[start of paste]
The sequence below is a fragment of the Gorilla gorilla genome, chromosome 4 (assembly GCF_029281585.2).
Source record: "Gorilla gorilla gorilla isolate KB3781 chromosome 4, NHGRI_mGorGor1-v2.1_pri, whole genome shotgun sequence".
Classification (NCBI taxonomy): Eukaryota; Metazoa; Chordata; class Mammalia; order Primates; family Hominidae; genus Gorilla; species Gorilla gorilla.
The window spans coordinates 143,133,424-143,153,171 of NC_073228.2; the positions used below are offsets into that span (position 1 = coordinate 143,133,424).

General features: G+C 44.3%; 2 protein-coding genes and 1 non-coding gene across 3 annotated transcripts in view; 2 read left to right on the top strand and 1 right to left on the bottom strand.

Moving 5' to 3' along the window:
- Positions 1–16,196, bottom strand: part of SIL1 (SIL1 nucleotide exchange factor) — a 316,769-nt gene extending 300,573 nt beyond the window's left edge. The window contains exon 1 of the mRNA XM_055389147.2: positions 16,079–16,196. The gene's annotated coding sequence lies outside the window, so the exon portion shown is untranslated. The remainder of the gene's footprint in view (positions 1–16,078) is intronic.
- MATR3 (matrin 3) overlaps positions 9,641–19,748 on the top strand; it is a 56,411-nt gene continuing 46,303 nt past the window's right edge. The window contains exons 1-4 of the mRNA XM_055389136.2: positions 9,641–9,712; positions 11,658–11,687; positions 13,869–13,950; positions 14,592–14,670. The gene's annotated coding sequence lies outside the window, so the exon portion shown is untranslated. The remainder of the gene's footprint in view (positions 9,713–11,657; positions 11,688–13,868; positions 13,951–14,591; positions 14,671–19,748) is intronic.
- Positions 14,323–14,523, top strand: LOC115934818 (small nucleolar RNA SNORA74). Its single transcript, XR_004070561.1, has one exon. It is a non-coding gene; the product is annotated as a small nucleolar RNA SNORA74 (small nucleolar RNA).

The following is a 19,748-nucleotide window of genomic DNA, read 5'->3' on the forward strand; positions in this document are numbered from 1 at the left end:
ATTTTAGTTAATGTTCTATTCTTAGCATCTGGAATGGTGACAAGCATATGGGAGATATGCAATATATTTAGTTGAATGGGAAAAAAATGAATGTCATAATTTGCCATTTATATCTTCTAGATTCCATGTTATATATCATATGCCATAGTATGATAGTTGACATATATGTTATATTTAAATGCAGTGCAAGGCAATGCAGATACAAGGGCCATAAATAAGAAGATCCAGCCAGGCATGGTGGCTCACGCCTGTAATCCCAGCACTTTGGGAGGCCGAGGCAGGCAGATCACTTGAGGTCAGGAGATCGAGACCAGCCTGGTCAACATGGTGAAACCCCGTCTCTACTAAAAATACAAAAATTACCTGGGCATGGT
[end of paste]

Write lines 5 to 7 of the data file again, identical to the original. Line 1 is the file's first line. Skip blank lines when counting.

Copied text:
General features: G+C 44.3%; 2 protein-coding genes and 1 non-coding gene across 3 annotated transcripts in view; 2 read left to right on the top strand and 1 right to left on the bottom strand.

Moving 5' to 3' along the window:
- Positions 1–16,196, bottom strand: part of SIL1 (SIL1 nucleotide exchange factor) — a 316,769-nt gene extending 300,573 nt beyond the window's left edge. The window contains exon 1 of the mRNA XM_055389147.2: positions 16,079–16,196. The gene's annotated coding sequence lies outside the window, so the exon portion shown is untranslated. The remainder of the gene's footprint in view (positions 1–16,078) is intronic.